Editor’s note: This story has been updated from its original publishing.
The Art Briles coached Mount Vernon football team is in the midst of controversy surrounding the eligibility of two players.
A District 7-3A District Executive Committee voted 6-0 that Brock and Cameron Nellor had moved into the district for athletic purposes and were therefore ineligible, several media outlets reported on Tuesday.
Because of the ruling, Mount Vernon faced the possibility of forfeiting up to five games, though it is unknown how many games the Nellor’s played in.
As the UIL rule states “In the event an ineligible contestant is used in any League game or contest, knowingly or unknowingly, the minimum penalty shall be forfeiture of the game, contest or event.”
Briles and Mount Vernon received a public reprimand, but no forfeitures were handed down by the committee, Mount Vernon ISD Superintendent Jason McCullough told The Dallas Morning News in a statement.
McCullough appealed to the UIL, citing a Sept. 18 vote that determined the Nellors were eligible, and it was ruled that while the Nellors will remain ineligible, Mount Vernon will not have to forfeit any games.
“Because these students were ruled eligible in a previous DEC hearing, Mount Vernon will not forfeit any football games,” UIL Media Coordinator Kate Y. Hector wrote in an email. “The students are ineligible for varsity athletic competition starting on October 8, and can appeal this ruling to the State Executive Committee. A date for the SEC hearing has not been determined at this time.”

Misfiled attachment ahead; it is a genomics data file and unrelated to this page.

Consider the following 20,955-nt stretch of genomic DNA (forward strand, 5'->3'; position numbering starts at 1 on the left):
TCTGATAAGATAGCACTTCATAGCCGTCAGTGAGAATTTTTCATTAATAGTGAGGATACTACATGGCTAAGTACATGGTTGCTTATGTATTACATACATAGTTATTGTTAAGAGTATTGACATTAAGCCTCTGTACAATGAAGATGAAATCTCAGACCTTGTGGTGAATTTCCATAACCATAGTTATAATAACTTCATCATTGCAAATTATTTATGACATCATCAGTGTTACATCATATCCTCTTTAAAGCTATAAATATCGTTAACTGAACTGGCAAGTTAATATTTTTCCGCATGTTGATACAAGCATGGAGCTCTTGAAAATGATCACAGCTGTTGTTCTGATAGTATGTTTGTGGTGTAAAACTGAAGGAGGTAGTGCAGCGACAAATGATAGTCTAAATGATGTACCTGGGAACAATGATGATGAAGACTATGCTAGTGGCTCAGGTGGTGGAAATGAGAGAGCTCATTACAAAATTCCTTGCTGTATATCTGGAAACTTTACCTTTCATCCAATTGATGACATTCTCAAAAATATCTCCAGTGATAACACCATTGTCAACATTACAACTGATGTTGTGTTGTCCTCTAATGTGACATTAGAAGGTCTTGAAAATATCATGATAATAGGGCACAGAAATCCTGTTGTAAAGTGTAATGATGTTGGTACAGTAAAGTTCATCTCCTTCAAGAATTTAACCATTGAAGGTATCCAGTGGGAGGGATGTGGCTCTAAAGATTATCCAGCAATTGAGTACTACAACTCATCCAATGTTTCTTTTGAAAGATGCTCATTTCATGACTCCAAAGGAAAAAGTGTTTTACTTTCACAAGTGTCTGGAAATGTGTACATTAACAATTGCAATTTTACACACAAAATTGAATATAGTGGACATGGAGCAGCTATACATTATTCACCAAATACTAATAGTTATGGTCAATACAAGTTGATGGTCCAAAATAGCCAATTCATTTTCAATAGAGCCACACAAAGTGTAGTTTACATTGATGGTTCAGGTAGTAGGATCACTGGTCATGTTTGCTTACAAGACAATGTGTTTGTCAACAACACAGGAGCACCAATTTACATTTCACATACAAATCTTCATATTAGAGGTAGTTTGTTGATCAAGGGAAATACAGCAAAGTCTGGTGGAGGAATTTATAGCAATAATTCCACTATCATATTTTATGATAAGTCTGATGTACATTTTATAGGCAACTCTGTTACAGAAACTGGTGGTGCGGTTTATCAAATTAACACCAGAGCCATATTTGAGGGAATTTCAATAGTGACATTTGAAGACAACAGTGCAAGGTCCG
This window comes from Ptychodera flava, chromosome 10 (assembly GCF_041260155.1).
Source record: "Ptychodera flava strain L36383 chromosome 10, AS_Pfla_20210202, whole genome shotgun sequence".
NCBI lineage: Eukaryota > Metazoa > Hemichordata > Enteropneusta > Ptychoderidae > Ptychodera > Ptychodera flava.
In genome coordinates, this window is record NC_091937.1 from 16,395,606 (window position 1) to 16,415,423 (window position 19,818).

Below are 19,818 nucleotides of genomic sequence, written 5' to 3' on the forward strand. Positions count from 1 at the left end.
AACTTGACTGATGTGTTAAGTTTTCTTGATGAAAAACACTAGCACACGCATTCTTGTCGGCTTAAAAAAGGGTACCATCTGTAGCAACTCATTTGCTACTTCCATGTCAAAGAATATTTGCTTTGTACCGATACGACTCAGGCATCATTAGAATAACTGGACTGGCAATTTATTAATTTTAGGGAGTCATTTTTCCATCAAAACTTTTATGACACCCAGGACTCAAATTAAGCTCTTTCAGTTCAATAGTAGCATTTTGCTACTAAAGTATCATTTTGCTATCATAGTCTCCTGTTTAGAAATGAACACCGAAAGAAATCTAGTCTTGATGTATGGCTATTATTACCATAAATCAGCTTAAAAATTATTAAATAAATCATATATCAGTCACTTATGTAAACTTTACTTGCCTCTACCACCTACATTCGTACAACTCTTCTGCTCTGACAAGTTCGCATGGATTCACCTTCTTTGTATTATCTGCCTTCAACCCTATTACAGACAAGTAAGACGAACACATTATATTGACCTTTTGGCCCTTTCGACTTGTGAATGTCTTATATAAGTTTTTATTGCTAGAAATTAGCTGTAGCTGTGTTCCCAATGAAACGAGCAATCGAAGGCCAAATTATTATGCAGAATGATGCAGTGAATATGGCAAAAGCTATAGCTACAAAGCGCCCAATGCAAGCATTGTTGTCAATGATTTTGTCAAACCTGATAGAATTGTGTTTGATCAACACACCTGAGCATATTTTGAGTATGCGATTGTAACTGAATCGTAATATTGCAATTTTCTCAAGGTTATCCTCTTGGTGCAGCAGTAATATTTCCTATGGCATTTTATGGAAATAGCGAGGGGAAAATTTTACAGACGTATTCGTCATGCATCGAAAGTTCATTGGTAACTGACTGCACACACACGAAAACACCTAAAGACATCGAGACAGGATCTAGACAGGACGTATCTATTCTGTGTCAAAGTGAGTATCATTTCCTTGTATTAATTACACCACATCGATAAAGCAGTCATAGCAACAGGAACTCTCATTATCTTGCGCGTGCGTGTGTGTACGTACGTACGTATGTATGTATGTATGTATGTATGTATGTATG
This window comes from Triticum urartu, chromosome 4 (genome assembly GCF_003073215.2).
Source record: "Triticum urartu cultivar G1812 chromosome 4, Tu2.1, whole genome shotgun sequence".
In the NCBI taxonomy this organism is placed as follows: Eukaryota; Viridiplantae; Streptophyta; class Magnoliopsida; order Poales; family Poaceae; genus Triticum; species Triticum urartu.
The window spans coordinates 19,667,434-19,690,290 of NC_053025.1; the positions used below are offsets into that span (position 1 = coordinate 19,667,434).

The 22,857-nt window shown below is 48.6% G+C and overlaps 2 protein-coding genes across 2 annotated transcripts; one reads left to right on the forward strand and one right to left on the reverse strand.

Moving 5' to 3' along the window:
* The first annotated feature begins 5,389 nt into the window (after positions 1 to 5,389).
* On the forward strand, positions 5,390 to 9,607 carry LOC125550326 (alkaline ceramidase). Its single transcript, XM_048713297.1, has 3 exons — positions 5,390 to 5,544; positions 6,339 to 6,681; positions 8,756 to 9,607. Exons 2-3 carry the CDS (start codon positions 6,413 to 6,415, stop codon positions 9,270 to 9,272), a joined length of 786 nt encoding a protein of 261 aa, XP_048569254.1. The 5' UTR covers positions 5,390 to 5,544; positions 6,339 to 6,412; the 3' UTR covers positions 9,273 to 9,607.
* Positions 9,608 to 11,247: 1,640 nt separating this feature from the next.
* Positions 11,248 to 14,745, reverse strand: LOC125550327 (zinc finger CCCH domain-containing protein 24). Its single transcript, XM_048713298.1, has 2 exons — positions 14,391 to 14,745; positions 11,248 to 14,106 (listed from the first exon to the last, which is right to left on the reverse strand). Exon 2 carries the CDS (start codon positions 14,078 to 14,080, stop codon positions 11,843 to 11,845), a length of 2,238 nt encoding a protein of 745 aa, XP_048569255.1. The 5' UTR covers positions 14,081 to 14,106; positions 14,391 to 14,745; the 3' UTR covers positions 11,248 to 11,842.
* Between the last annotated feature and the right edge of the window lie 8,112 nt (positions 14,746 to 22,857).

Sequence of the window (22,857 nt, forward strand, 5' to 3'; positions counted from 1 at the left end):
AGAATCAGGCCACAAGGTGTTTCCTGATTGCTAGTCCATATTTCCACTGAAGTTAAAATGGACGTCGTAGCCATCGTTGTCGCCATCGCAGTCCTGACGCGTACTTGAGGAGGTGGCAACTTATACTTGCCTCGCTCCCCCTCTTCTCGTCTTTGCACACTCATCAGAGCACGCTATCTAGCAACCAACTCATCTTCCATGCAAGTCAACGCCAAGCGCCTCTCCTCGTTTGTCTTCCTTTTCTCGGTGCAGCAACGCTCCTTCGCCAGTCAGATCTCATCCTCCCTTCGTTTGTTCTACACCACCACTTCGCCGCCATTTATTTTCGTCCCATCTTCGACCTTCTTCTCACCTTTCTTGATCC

Briles has led Mount Vernon to a 5-0 record and 1-0 start in District 7-3A Div. I.
Mount Vernon was the first football program in the United States to hire Briles after he was fired from Baylor following a sexual assault scandal from three years ago. Briles was coaching in Italy prior to being hired at Mount Vernon.
A school-commissioned investigation by the Pepper Hamilton Law Firm led to a 13-page “finding of fact” report from Baylor’s Board of Regents. That report said football staff members conducted inquiries into sexual assaults by players and did not report them to administration, and that school administrators also encouraged victims to not report complaints.
Briles received a $15.1 million settlement from Baylor and denies any wrongdoing. Briles had coached at Baylor from 2008 to 2015, going 65-37 and winning two Big 12 titles.
“We are disappointed by and disagree with the sudden reversal of field by the District 7-AAA Executive Committee but respect its decision,” McCullough said in a statement. “Facts presented at a previous meeting on this topic resulted in the exoneration of the two students and validation of their athletic eligibility.
“The DEC (Tuesday) voted 6-0 that the two students moved to our school district for athletic purposes as defined by U.I.L. rules, despite what we believe to be overwhelming evidence that the parents moved from Colorado for employment reasons. The DEC also voted 6-0 that Mt. Vernon ISD used a coach not employed by the district in violation of UIL rules. It then voted 6-0 to give Mt. Vernon a public reprimand for allowing a coach on the field who was not employed by the school.”
“Mount Vernon will contact the UIL (Wednesday) to begin the appeal process. We feel confident that once the facts are reviewed by the State Executive Committee, the decision to punish the two students will be overturned.”